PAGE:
After a two-year legal battle and 200,000-strong petition to keep the dog alive, Lennox was put down by Belfast City Council following a court order.
Belfast City Council confirmed that Lennox, who was categorised as an illegal pit bull terrier type, was put to sleep on Wednesday morning.
A huge campaign to save the seven-year old dog reached as far as New York and had the support Northern Ireland's First Minister Peter Robinson. Celebrity dog trainer Victoria Stilwell, presenter of It's Me or the Dog had also offered to re-house the dog in the United States.
But the council accepted the ruling by Northern Ireland's Court of Appeal and the dog was put down.
In a statement, the council said that an exemption could not be applied in this case: "The council's expert described the dog as one of the most unpredictable and dangerous dogs he had come across."
Kellie Wetton from the Save Lennox campaign said she was "devastated".
"I just don't understand what they say about him being deemed dangerous when he's never hurt anyone – even in two years being in kennels. And there were options for them to re-home him. He could have been exempted, but they chose not to do that," she told Channel 4 News.
However some campaigners turned on Belfast City Council, and in a statement, the council said that staff had been subjected to intimidation and abuse, including death threats from campaigners, which had been reported to police. The Facebook page for Belfast's offical tourism site, Go to Belfast, has been temporarily shut down after being inundated with comments about the campaign and some users have commented that will boycott Belfast as a result of the decision.
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Two-year legal battle
Lennox was taken from his home in 2010 and a two-year legal battle ensued as his owner, Caroline Barnes, sought to overturn the decision. Last month, Northern Ireland's most senior judges rejected an appeal to overturn the decision of two lower courts which deemed him "unpredictable". Midnight on Tuesday was the the final day of the 28-day reprieve.
The dog was categorised as an illegal section 1 pit bull-type after fitting a set of specific measurements. His family and campaigners argued that he was part Labrador, part American bull dog.
Ms Barnes insisted he was not dangerous, and that he formed a close bond with her daughter, now 14. Following the Court of Appeal verdict in June, the family had accepted the dog could not come home, but hoped the council would accept the re-housing option, a Save Lennox campaign spokeswoman told Channel 4 News.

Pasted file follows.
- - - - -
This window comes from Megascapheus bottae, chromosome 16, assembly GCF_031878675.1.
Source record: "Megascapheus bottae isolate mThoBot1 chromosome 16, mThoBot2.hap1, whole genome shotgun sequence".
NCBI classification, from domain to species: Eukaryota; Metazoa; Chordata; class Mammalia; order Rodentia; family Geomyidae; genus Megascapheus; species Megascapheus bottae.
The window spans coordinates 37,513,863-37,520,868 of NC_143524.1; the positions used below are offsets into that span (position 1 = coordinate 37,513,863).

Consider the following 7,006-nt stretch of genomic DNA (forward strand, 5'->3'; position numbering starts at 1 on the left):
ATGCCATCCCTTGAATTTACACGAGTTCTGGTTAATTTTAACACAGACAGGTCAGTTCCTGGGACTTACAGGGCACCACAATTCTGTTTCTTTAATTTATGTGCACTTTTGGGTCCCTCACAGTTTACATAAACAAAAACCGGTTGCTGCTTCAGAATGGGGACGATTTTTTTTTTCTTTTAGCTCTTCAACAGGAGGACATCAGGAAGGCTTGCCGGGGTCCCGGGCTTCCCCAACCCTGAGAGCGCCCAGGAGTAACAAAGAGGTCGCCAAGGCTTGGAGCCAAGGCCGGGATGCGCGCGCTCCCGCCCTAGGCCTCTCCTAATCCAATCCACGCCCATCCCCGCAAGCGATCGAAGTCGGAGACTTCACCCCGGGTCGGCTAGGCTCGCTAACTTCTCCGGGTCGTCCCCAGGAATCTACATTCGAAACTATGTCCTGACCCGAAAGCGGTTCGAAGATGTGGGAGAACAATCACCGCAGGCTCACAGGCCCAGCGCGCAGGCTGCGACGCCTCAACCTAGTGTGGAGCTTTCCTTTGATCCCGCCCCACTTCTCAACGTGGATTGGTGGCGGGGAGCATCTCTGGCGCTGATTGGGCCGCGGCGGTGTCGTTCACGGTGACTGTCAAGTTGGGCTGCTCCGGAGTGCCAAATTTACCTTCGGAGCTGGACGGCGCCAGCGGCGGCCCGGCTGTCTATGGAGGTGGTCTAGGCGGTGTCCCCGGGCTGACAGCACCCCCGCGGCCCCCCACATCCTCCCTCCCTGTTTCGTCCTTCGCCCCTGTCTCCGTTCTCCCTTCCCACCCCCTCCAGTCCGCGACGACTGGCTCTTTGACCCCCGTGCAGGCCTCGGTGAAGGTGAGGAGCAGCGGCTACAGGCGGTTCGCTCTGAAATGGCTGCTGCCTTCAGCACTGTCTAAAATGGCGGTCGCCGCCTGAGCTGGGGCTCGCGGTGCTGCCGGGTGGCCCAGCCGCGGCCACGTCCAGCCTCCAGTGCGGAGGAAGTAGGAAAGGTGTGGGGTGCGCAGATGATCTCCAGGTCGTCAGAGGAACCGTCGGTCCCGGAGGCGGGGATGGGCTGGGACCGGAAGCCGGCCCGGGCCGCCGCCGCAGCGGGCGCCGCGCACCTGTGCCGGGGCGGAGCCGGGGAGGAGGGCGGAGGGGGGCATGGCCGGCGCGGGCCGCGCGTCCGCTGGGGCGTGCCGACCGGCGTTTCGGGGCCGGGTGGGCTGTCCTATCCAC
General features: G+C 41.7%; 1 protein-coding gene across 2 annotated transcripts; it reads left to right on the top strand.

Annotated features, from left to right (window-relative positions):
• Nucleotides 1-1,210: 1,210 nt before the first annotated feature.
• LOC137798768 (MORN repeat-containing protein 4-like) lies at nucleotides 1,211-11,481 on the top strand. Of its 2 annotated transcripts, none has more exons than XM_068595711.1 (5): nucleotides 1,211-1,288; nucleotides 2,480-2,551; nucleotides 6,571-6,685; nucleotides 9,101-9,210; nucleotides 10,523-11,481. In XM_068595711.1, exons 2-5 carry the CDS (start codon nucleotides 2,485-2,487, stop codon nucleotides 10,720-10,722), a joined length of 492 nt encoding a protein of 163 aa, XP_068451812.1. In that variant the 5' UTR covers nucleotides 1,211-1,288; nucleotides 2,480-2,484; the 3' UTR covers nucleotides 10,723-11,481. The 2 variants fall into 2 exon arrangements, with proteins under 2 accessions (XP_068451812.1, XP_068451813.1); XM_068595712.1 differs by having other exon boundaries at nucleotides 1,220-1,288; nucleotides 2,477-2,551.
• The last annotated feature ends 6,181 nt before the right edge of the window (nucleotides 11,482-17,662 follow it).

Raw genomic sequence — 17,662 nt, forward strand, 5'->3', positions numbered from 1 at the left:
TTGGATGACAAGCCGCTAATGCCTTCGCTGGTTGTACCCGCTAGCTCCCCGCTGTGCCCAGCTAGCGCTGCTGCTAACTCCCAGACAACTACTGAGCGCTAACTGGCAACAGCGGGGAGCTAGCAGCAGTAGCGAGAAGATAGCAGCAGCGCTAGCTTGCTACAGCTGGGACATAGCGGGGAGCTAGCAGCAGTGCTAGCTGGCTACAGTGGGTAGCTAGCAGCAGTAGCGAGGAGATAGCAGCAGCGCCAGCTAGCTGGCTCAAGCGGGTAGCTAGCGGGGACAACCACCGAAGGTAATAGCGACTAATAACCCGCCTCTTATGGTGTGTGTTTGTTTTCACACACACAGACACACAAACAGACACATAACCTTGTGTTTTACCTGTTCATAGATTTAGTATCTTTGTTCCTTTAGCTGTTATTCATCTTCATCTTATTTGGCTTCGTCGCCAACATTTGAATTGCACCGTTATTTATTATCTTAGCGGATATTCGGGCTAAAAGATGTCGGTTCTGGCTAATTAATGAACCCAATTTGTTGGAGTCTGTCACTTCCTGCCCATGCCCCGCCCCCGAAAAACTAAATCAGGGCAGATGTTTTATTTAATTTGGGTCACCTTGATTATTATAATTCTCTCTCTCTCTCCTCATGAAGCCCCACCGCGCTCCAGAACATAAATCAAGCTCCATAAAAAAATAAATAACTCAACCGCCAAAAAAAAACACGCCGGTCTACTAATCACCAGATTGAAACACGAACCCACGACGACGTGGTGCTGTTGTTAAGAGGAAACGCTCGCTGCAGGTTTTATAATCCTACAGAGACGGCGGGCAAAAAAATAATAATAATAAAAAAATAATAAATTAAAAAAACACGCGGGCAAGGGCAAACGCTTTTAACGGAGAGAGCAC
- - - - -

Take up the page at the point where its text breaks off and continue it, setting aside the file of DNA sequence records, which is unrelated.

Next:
In a statement released on Facebook late on Tuesday night, the Barnes family said: "We are sorry to say at the present time Belfast City Council seem to be intent on killing our boy.
"Despite previous assurances otherwise, we have been denied the opportunity to say goodbye. We have also been told that we cannot collect his body and bring Len home. We have been informed however that we will receive 'some' ashes in the mail."
The United Kingdom has a breed-specific ban on American Staffordshire terriers, more commonly known as pit bulls, which was extended to Northern Ireland last year. Under the Dangerous Dogs Act 1997, pit bull-terrier type dogs can be put down if they are deemed a danger to the public.
Current legislation 'failing the nation'
Legislation that bans dogs based solely on their breed has been controversial in the UK and a spokeswoman from the Battersea Dogs and Cats Home told Channel 4 News that the current laws are "failing the nation".
"Whilst it is unacceptable to have dogs in the community that are a danger to society, it is equally unacceptable for the current legislation to condemn dogs by breed, regardless of their nature," said Dee McIntosh from the Battersea shelter.
"Every dog should be judged by what it has actually done, rather than what it looks like and it's time we held irresponsible owners to account."
The home took in 168 dogs that were later identified by the police as illegal banned breeds and were therefore put to sleep under the law. But dog handlers at the home said that 90 per cent of them had good temperaments and posed no threat to the public.
10 July 2012